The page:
At noon on Wednesday, law enforcement officers and their families gathered in the Superior Courtroom at the Anson County Courthouse to honor their fallen brothers and sisters. As part of National Police Week, the Anson County Sheriff’s Office sponsored a law enforcement memorial service to honor officers who have paid the ultimate price.
“The purpose is to take a few moments to say ‘thank you’ to those individuals who each day, risk their lives to make our cities and county a safer place to live,” Sheriff Tommy Allen said. “And to also recognize the families of and the memory of those officers who gave the ultimate sacrifice to this county… those officers in Anson County who died in the line of duty.”
Pastor Benny Clodfelter of First United Methodist Church in Wadesboro led a benediction, adding, “It’s not how these officers died, it’s how they lived.”
The families of two fallen Anson County officers were in attendance for the ceremony — the families of Deputy William Kress Horne, who was shot and killed in the line of duty Dec. 22, 1984, and Chief Deputy Jesse Lee Pratt, who was killed in an automobile accident Sept. 14, 2001.
Eight Anson County law enforcement officers have been killed over the past 100 years. The first American law enforcement officer killed in the line of duty was in 1791 in New York. Most recently, Officer Stephen Arkell of Brentwood, N.H., was killed on Monday, Sheriff Allen said.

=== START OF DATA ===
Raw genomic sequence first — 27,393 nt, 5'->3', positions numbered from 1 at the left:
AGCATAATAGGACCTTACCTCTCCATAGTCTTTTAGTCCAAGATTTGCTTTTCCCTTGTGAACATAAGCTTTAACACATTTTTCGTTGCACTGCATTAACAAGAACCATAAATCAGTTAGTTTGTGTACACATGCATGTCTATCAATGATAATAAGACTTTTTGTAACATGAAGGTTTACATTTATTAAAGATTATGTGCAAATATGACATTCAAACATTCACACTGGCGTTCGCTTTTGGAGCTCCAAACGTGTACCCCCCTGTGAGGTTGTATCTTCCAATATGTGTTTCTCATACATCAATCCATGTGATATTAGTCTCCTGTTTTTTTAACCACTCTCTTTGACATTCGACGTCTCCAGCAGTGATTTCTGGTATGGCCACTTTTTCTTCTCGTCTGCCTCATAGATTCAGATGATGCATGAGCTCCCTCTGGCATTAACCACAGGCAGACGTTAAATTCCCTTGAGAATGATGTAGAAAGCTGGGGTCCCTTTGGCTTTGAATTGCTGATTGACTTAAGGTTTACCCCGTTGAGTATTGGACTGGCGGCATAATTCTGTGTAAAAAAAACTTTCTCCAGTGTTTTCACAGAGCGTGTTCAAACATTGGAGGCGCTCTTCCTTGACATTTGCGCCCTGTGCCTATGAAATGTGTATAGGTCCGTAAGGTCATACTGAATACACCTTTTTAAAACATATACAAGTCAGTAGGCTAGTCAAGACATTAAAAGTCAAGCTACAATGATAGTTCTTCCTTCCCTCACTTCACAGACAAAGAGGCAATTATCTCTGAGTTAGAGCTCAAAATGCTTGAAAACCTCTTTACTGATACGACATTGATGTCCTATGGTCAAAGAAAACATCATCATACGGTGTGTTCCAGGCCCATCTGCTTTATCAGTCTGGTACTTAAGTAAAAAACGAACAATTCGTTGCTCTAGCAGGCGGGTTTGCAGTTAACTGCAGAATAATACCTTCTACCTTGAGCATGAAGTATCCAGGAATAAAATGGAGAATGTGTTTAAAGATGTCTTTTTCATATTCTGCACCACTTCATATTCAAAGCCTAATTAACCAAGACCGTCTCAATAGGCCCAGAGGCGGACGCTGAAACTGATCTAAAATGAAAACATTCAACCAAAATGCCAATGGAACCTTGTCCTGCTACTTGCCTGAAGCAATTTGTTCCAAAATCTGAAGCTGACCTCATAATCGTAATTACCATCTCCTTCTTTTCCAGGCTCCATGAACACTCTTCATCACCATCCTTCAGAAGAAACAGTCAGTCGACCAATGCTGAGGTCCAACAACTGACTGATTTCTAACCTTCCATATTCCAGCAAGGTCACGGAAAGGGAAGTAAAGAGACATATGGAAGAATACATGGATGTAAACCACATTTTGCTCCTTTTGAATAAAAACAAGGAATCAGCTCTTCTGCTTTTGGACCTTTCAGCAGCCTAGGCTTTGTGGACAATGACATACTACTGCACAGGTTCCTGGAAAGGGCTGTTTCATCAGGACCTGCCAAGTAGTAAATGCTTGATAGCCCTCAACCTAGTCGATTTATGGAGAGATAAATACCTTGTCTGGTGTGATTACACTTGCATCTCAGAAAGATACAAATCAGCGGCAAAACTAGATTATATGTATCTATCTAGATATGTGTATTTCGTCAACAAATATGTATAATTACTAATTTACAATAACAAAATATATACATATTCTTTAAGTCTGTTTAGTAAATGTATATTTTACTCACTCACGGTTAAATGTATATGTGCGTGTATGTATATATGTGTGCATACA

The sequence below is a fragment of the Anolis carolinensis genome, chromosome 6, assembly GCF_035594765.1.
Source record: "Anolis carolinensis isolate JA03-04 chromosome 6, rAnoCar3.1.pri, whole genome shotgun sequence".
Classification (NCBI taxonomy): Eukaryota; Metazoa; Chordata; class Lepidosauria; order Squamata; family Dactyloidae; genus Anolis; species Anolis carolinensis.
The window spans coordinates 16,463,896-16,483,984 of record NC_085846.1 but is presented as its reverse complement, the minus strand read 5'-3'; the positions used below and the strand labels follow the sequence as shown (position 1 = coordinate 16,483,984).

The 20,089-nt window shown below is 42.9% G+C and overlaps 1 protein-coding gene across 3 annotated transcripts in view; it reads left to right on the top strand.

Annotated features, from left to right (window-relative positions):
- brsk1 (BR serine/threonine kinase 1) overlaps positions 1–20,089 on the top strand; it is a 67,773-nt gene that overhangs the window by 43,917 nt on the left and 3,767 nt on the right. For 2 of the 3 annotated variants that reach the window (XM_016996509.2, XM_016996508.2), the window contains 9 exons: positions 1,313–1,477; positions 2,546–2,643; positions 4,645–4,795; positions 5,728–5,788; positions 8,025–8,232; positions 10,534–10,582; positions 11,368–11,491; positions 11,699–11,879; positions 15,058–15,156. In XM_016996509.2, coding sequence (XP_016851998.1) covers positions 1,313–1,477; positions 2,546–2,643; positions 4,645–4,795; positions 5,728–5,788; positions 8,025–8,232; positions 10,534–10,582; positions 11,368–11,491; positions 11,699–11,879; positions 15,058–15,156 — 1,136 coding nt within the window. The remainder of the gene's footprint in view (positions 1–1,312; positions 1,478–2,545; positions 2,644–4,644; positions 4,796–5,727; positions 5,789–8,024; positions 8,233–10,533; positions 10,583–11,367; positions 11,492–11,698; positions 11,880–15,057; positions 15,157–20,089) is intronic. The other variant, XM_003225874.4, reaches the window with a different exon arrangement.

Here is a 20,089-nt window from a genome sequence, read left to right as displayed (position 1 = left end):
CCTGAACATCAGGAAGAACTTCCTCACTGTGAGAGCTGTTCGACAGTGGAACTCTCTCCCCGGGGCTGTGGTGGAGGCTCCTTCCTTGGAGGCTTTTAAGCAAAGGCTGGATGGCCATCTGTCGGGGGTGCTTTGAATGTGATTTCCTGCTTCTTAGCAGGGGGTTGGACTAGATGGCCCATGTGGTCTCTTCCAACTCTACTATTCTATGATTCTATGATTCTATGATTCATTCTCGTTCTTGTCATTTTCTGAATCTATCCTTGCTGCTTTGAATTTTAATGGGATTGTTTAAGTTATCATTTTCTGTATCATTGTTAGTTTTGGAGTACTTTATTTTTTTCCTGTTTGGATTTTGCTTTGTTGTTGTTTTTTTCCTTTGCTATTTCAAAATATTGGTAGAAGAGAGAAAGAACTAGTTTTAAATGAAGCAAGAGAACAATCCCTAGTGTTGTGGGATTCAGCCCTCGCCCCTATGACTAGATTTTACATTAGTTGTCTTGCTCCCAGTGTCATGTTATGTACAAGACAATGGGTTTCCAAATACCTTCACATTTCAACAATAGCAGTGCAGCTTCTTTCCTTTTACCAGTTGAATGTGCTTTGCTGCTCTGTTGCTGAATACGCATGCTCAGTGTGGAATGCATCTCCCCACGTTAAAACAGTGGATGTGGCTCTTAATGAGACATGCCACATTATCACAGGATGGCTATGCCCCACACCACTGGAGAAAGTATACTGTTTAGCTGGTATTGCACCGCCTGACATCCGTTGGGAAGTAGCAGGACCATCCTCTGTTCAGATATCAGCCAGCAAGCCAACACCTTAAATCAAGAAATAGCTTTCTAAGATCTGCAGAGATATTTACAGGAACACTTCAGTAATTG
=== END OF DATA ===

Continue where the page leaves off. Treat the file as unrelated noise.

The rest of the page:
“These officers have given their lives so that your and my children might wake up to find their neighborhoods a little safer,” he added. “Once you become a law enforcement officer, you never regret that decision.”
Also as part of the service, a memorial slideshow was shown to remember those eight officers killed in Anson County — James Marion Sings, killed in 1910; Mattie George Faulkner, killed in 1926; George I. Thompson, killed in 1929; Selby Harney Sr., killed in 1973; Gilbert Dean, killed in 1977; William Kress Horne, killed in 1984; Jesse Lee Pratt, killed in 2001; Josh W. Oliver, killed in 2004.